//clean right subset from 0 to given index. Note that both checks are independent
        if ( toSet != null )
            toSet.clear( 0, getPos( toIndex ) );
    }
 
    /**
     * Iteration over all set values in a LongBitSet. Order of iteration is not specified.
     * @param proc Procedure to call. If it returns {@code false}, then iteration will stop at once
     */
    public void forEach( final LongProcedure proc )
    {
        for ( final Map.Entry<Long, BitSet> entry : m_sets.entrySet() )
        {
            final BitSet bs = entry.getValue();
            final long baseIndex = entry.getKey() << VALUE_BITS;
            for ( int i = bs.nextSetBit( 0 ); i >= 0; i = bs.nextSetBit( i + 1 ) ) {
                if ( !proc.forEntry( baseIndex + i ) )
                    return;
            }
        }
    }
}
public class LongBitSet
{
    /** Number of bits allocated to a value in an index */
    private static final int VALUE_BITS = 20; //1M values per bit set
    /** Mask for extracting values */
    private static final long VALUE_MASK = ( 1 << VALUE_BITS ) - 1;

    /**
     * Map from a value stored in high bits of a long index to a bit set mapped to the lower bits of an index.
     * Bit sets size should be balanced - not to long (otherwise setting a single bit may waste megabytes of memory)
     * but not too short (otherwise this map will get too big). Update value of {@code VALUE_BITS} for your needs.
     * In most cases it is ok to keep 1M - 64M values in a bit set, so each bit set will occupy 128Kb - 8Mb.
     */
    private Map<Long, BitSet> m_sets = new HashMap<Long, BitSet>( 20 );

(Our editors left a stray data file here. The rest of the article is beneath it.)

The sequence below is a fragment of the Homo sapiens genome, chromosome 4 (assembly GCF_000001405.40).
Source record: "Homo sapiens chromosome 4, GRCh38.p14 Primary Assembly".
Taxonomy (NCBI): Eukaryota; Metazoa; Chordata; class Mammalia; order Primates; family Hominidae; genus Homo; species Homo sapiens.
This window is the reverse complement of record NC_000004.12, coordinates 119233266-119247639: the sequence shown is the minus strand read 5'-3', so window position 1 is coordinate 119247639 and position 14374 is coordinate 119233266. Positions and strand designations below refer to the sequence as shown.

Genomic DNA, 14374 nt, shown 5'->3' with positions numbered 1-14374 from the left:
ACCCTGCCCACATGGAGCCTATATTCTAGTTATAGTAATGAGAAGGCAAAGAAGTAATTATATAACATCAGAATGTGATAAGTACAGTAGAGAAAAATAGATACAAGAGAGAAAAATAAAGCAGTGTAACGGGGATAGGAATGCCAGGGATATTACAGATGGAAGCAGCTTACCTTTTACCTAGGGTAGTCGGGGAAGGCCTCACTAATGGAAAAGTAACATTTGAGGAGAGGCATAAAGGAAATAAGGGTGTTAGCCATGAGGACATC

/**
     * Get set index by long index (extract bits 20-63)
     * @param index Long index
     * @return Index of a bit set in the inner map
     */
    private long getSetIndex( final long index )
    {
        return index >> VALUE_BITS;
    }

    /**
     * Get index of a value in a bit set (bits 0-19)
     * @param index Long index
     * @return Index of a value in a bit set
     */
    private int getPos( final long index )
    {
        return (int) (index & VALUE_MASK);
    }

    /**
     * Helper method to get (or create, if necessary) a bit set for a given long index
     * @param index Long index
     * @return A bit set for a given index (always not null)
     */
    private BitSet bitSet( final long index )
    {
        final Long iIndex = getSetIndex( index );
        BitSet bitSet = m_sets.get( iIndex );
        if ( bitSet == null )
        {
            bitSet = new BitSet( 1024 );
            m_sets.put( iIndex, bitSet );
        }
        return bitSet;
    }

    /**
     * Set a given value for a given index
     * @param index Long index
     * @param value Value to set
     */
    public void set( final long index, final boolean value )
    {
        if ( value )
            bitSet( index ).set( getPos( index ), value );
        else